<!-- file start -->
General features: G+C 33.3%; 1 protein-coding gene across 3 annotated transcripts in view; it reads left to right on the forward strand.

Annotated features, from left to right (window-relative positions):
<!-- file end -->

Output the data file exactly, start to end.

General features: G+C 33.3%; 1 protein-coding gene across 3 annotated transcripts in view; it reads left to right on the forward strand.

Annotated features, from left to right (window-relative positions):